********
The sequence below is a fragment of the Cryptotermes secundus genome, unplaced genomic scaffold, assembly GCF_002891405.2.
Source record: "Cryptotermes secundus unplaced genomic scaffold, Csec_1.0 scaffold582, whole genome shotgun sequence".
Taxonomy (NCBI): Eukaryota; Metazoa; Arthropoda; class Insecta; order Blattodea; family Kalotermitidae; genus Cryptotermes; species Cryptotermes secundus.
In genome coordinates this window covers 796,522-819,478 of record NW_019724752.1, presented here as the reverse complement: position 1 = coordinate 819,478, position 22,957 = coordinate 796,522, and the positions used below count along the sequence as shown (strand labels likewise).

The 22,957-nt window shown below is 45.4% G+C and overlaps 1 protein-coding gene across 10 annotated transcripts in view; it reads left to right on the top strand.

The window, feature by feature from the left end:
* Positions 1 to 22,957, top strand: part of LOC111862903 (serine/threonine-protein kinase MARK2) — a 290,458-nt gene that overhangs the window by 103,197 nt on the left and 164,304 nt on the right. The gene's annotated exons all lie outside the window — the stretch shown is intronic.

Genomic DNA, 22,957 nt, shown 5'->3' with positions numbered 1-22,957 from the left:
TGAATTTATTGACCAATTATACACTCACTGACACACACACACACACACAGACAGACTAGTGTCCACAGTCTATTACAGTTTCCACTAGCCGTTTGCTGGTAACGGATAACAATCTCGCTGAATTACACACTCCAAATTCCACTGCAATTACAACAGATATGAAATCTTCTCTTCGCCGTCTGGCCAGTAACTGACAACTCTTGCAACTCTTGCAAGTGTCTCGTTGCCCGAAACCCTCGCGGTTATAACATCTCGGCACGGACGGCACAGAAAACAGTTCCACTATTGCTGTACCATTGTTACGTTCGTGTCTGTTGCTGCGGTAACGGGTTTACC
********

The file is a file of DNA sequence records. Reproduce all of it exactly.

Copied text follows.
The sequence below is a fragment of the Cryptotermes secundus genome, unplaced genomic scaffold, assembly GCF_002891405.2.
Source record: "Cryptotermes secundus unplaced genomic scaffold, Csec_1.0 scaffold582, whole genome shotgun sequence".
Taxonomy (NCBI): Eukaryota; Metazoa; Arthropoda; class Insecta; order Blattodea; family Kalotermitidae; genus Cryptotermes; species Cryptotermes secundus.
In genome coordinates this window covers 796,522-819,478 of record NW_019724752.1, presented here as the reverse complement: position 1 = coordinate 819,478, position 22,957 = coordinate 796,522, and the positions used below count along the sequence as shown (strand labels likewise).

The 22,957-nt window shown below is 45.4% G+C and overlaps 1 protein-coding gene across 10 annotated transcripts in view; it reads left to right on the top strand.

The window, feature by feature from the left end:
* Positions 1 to 22,957, top strand: part of LOC111862903 (serine/threonine-protein kinase MARK2) — a 290,458-nt gene that overhangs the window by 103,197 nt on the left and 164,304 nt on the right. The gene's annotated exons all lie outside the window — the stretch shown is intronic.

Genomic DNA, 22,957 nt, shown 5'->3' with positions numbered 1-22,957 from the left:
TGAATTTATTGACCAATTATACACTCACTGACACACACACACACACACAGACAGACTAGTGTCCACAGTCTATTACAGTTTCCACTAGCCGTTTGCTGGTAACGGATAACAATCTCGCTGAATTACACACTCCAAATTCCACTGCAATTACAACAGATATGAAATCTTCTCTTCGCCGTCTGGCCAGTAACTGACAACTCTTGCAACTCTTGCAAGTGTCTCGTTGCCCGAAACCCTCGCGGTTATAACATCTCGGCACGGACGGCACAGAAAACAGTTCCACTATTGCTGTACCATTGTTACGTTCGTGTCTGTTGCTGCGGTAACGGGTTTACC